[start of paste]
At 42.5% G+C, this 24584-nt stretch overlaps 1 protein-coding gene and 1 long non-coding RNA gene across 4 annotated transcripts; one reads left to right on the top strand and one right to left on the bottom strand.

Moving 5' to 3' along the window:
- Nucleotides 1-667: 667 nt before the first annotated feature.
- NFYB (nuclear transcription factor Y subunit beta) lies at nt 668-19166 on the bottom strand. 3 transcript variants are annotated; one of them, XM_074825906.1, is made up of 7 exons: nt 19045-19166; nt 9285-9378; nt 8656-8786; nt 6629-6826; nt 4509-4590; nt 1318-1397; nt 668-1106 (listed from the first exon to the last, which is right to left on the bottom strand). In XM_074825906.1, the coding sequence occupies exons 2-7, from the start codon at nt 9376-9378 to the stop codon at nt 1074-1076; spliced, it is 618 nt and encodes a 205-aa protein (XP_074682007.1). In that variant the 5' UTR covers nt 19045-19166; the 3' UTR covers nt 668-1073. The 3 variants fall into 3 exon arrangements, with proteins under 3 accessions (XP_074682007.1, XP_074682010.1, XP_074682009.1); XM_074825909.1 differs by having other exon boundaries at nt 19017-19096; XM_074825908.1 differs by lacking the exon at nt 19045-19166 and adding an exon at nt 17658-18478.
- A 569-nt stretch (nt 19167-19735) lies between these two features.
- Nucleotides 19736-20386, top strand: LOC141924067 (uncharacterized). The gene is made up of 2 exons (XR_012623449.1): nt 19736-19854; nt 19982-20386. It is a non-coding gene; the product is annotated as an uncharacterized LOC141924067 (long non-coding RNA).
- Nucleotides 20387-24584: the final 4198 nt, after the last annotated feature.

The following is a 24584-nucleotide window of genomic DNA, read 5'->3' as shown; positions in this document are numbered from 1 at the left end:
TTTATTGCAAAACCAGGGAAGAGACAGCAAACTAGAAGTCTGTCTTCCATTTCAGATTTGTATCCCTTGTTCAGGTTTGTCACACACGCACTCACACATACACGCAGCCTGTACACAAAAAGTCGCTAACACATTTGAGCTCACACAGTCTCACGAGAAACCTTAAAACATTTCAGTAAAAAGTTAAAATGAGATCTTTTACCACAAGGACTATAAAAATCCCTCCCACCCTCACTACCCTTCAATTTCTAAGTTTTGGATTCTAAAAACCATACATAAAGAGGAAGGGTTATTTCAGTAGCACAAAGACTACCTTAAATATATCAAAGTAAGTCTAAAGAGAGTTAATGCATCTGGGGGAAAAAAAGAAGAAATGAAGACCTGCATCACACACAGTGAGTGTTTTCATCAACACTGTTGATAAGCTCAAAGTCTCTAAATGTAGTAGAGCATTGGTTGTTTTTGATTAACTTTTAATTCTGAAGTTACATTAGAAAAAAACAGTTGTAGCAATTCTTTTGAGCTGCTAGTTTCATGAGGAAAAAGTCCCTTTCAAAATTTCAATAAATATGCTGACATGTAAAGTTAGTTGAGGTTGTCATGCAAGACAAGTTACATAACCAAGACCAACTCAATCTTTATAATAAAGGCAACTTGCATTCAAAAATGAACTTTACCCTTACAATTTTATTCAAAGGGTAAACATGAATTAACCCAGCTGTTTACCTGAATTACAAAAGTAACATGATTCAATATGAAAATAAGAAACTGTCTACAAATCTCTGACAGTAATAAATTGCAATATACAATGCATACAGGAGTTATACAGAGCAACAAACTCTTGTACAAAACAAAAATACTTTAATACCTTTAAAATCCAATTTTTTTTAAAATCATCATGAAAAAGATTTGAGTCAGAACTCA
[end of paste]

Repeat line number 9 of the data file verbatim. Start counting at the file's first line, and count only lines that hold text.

TTTATTGCAAAACCAGGGAAGAGACAGCAAACTAGAAGTCTGTCTTCCATTTCAGATTTGTATCCCTTGTTCAGGTTTGTCACACACGCACTCACACATACACGCAGCCTGTACACAAAAAGTCGCTAACACATTTGAGCTCACACAGTCTCACGAGAAACCTTAAAACATTTCAGTAAAAAGTTAAAATGAGATCTTTTACCACAAGGACTATAAAAATCCCTCCCACCCTCACTACCCTTCAATTTCTAAGTTTTGGATTCTAAAAACCATACATAAAGAGGAAGGGTTATTTCAGTAGCACAAAGACTACCTTAAATATATCAAAGTAAGTCTAAAGAGAGTTAATGCATCTGGGGGAAAAAAAGAAGAAATGAAGACCTGCATCACACACAGTGAGTGTTTTCATCAACACTGTTGATAAGCTCAAAGTCTCTAAATGTAGTAGAGCATTGGTTGTTTTTGATTAACTTTTAATTCTGAAGTTACATTAGAAAAAAACAGTTGTAGCAATTCTTTTGAGCTGCTAGTTTCATGAGGAAAAAGTCCCTTTCAAAATTTCAATAAATATGCTGACATGTAAAGTTAGTTGAGGTTGTCATGCAAGACAAGTTACATAACCAAGACCAACTCAATCTTTATAATAAAGGCAACTTGCATTCAAAAATGAACTTTACCCTTACAATTTTATTCAAAGGGTAAACATGAATTAACCCAGCTGTTTACCTGAATTACAAAAGTAACATGATTCAATATGAAAATAAGAAACTGTCTACAAATCTCTGACAGTAATAAATTGCAATATACAATGCATACAGGAGTTATACAGAGCAACAAACTCTTGTACAAAACAAAAATACTTTAATACCTTTAAAATCCAATTTTTTTTAAAATCATCATGAAAAAGATTTGAGTCAGAACTCA